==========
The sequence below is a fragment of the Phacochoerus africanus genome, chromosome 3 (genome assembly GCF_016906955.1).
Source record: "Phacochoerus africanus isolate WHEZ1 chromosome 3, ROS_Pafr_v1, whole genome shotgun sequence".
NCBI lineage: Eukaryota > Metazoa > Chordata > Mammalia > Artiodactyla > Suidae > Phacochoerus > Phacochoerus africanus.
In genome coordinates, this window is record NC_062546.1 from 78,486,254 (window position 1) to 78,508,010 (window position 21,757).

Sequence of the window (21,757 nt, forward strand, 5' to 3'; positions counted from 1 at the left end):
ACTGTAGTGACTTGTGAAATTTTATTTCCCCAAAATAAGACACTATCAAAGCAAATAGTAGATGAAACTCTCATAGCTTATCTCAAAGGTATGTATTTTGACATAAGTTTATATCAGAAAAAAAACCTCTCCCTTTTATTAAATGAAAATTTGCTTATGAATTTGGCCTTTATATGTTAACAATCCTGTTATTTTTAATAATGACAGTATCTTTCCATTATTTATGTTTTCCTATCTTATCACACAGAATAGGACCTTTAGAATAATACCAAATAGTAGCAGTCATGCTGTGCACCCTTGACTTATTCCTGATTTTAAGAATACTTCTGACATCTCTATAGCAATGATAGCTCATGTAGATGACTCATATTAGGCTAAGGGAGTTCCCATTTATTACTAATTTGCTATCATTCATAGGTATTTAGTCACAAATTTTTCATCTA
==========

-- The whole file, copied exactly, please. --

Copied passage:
The sequence below is a fragment of the Phacochoerus africanus genome, chromosome 3 (genome assembly GCF_016906955.1).
Source record: "Phacochoerus africanus isolate WHEZ1 chromosome 3, ROS_Pafr_v1, whole genome shotgun sequence".
NCBI lineage: Eukaryota > Metazoa > Chordata > Mammalia > Artiodactyla > Suidae > Phacochoerus > Phacochoerus africanus.
In genome coordinates, this window is record NC_062546.1 from 78,486,254 (window position 1) to 78,508,010 (window position 21,757).

Sequence of the window (21,757 nt, forward strand, 5' to 3'; positions counted from 1 at the left end):
ACTGTAGTGACTTGTGAAATTTTATTTCCCCAAAATAAGACACTATCAAAGCAAATAGTAGATGAAACTCTCATAGCTTATCTCAAAGGTATGTATTTTGACATAAGTTTATATCAGAAAAAAAACCTCTCCCTTTTATTAAATGAAAATTTGCTTATGAATTTGGCCTTTATATGTTAACAATCCTGTTATTTTTAATAATGACAGTATCTTTCCATTATTTATGTTTTCCTATCTTATCACACAGAATAGGACCTTTAGAATAATACCAAATAGTAGCAGTCATGCTGTGCACCCTTGACTTATTCCTGATTTTAAGAATACTTCTGACATCTCTATAGCAATGATAGCTCATGTAGATGACTCATATTAGGCTAAGGGAGTTCCCATTTATTACTAATTTGCTATCATTCATAGGTATTTAGTCACAAATTTTTCATCTA